Alterment gone bad or racist attack? New elements on the death of Thomas in Crépol

After the death of Thomas during the Crépol ball (Drôme) on November 18 and the indictment of nine suspects, investigators are trying to establish the sequence of events and the starting point of the drama.

Alterment gone bad or racist attack? New elements on the death of Thomas in Crépol

After the death of Thomas during the Crépol ball (Drôme) on November 18 and the indictment of nine suspects, investigators are trying to establish the sequence of events and the starting point of the drama.

The investigation is complex, but the first elements seem to indicate that the attack on Crépol was not the punitive expedition described in the hours following the tragedy. Almost two weeks after the death of Thomas Perotto, 16, at the Drôme village ball organized on November 18, investigators are continuing their investigations and questioning the racist nature of the violent altercations.

Nine suspects were indicted as part of the investigation into Thomas' death and all but one were born in Romans-sur-Isère, a town neighboring Crépol. The question of rivalry between young people from Crépol and those from Romans-sur-Isère, some of whom come from the popular Monnaie district, against a backdrop of ethnic difference arose. But the new elements of the investigation revealed by Le Parisien indicate that while some suspects are indeed of North African origin, others have historically French first and last names. Moreover, of the two main suspects for the murder of Thomas, who present a disturbing physical resemblance and both correspond to the description of the culprit drawn up by several witnesses - "a tall dark-haired man, with long curly hair" -, one named Ilyès Z. and aged 22 is of North African origin and the other aged 17 has no origins other than French. The second being a minor his identity cannot be revealed. The Ile-de-France newspaper specifies that the latter is considered on the run.

Contrary to what was said during the first hours of the investigation, the young people of Romans-sur-Isère would not have planned a punitive expedition based on the latest information. Among the nine suspects, at least four of them even participated in the evening for several hours before the violent confrontation broke out: Chaïd A. (20 years old) identified by his blue and pink Olympique Lyonnais tracksuit , Yanis B.-C. (18 years old), Ilyès Z. (22 years old) and a 16 year old minor. Others remained in front of the village hall. Inside the ball, the young people from Crépol and those from Romans-sur-Isère did not mix. If half of the hundred or so witnesses interviewed said they did not notice any problems during the evening, other participants at the party described a group on the sidelines casting unhealthy glances at the crowd.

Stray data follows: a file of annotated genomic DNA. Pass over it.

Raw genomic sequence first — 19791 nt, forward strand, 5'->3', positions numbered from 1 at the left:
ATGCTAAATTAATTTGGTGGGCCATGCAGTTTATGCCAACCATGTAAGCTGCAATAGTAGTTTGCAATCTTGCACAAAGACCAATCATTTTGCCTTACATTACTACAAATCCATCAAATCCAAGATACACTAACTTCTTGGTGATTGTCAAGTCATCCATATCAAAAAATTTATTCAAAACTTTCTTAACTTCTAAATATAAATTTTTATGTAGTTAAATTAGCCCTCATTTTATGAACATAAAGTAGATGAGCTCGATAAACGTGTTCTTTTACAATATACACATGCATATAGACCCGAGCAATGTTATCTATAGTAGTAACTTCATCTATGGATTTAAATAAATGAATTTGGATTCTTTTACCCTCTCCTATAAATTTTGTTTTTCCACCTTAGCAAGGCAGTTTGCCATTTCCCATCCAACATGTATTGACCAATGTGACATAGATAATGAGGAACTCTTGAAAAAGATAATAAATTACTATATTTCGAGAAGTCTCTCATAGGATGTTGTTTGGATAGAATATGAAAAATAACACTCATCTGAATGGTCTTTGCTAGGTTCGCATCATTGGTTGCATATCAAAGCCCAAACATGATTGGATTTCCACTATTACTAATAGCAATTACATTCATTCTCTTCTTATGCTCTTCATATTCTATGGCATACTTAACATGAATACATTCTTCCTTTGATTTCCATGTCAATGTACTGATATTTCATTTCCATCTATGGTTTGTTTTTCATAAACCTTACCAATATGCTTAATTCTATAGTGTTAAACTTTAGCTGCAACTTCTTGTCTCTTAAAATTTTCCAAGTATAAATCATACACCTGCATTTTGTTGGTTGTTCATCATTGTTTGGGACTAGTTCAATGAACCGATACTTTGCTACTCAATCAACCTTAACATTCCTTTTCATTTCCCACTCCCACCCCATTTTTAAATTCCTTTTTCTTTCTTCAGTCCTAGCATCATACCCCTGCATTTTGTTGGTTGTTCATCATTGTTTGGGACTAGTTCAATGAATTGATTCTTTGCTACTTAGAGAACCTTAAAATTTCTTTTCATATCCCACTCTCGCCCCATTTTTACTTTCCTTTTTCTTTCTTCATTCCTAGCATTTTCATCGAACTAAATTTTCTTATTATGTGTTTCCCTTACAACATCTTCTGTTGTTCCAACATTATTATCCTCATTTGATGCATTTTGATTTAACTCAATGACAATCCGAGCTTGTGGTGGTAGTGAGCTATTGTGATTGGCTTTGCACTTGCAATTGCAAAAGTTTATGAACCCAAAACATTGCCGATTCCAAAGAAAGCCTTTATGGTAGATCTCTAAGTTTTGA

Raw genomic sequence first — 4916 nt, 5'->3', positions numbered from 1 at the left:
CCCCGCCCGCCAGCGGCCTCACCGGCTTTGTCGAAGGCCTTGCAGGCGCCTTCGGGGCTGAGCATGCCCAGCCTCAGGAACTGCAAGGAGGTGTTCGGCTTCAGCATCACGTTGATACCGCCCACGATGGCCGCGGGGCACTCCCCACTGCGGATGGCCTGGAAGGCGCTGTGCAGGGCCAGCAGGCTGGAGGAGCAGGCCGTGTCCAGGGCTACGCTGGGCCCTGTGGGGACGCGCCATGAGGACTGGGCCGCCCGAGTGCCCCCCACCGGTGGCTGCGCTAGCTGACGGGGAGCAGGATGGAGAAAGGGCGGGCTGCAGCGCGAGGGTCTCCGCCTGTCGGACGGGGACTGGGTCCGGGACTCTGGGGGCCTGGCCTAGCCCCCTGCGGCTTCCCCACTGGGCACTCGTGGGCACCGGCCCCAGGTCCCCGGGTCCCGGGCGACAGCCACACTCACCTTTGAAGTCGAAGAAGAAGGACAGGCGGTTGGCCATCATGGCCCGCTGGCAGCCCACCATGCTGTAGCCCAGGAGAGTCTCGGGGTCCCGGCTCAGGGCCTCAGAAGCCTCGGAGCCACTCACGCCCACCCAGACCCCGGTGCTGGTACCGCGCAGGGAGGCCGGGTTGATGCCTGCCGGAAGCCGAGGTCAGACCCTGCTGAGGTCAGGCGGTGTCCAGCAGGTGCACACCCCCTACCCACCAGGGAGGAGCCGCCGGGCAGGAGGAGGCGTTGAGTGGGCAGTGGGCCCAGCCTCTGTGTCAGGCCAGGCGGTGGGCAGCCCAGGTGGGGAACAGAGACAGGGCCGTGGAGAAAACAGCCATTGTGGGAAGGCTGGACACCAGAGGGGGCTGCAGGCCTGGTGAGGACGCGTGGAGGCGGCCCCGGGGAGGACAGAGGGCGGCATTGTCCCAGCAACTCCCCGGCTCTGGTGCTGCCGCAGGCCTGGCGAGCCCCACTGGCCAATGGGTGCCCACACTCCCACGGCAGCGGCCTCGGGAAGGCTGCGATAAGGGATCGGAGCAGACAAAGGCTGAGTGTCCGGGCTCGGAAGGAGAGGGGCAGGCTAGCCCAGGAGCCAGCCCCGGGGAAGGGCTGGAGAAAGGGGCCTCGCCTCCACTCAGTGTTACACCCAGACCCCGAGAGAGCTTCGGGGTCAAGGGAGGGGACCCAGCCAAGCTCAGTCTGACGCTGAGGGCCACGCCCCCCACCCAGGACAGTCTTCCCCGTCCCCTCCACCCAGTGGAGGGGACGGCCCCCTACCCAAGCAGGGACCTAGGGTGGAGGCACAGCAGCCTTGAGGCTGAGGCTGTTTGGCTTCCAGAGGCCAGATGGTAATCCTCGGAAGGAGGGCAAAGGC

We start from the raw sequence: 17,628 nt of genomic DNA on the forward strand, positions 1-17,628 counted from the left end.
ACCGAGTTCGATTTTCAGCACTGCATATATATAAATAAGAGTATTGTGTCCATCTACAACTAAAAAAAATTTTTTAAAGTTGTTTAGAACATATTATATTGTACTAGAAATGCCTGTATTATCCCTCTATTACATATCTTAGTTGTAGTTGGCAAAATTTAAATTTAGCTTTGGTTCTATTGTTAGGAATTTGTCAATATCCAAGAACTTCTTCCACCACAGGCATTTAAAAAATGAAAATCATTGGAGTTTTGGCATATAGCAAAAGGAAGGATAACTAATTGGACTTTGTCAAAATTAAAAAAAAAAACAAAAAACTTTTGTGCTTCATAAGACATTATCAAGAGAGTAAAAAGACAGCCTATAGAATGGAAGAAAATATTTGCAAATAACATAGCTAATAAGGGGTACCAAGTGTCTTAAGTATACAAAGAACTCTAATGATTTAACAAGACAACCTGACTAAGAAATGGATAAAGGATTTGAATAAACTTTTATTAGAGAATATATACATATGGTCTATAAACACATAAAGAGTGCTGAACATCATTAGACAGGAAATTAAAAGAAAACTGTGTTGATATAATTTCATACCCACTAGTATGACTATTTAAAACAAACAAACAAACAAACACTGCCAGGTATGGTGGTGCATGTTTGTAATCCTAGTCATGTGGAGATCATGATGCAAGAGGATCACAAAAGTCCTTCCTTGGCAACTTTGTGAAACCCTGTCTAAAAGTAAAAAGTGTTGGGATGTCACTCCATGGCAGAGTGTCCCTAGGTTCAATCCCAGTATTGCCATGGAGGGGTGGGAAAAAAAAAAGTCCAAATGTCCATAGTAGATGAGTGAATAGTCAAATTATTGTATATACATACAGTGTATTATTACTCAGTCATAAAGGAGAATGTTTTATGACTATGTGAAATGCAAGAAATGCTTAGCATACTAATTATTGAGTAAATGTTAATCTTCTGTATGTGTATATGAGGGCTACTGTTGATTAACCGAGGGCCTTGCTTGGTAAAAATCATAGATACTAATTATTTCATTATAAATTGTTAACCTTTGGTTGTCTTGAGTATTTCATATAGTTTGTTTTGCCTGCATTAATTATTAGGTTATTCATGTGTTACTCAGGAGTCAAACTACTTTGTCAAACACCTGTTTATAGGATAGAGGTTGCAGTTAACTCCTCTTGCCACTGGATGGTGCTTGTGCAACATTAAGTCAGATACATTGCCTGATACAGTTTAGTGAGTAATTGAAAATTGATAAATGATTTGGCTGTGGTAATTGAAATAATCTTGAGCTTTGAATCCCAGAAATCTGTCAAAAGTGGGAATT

Some testimonies in addition to depicting animosity between the two groups report racist insults, notably that of a witness who said she heard from the mouth of her friend Thomas L., a rugby player on Thomas Perotto’s team: “I I want to hit some bullshit.” Nine other witnesses reported to investigators that they had heard comments "hostile to whites" from the Romans later in the evening, once the fight was underway. “We’re going to get you, little white guy,” says one of the witnesses.

According to investigators, an "altercation" between rugby player Thomas L. and Romanais Ilyès Z. "could be at the origin of the brawl" writes Le Parisien citing a police report dated November 25. During the evening, while Jul's song "Tchikita" was played, the rugby player "grabbed my hair and told me that I have long hair like Nikita" the Romanais declared to investigators during his hearing. A provocation in reference to the song poorly received by Ilyès Z. who adds having asked Thomas L. to “get out” on several occasions. “Come on, you come on, we’ll go outside if you have a problem,” the athlete would have replied, again according to the suspect’s testimony. The two men then left the room according to several witnesses.

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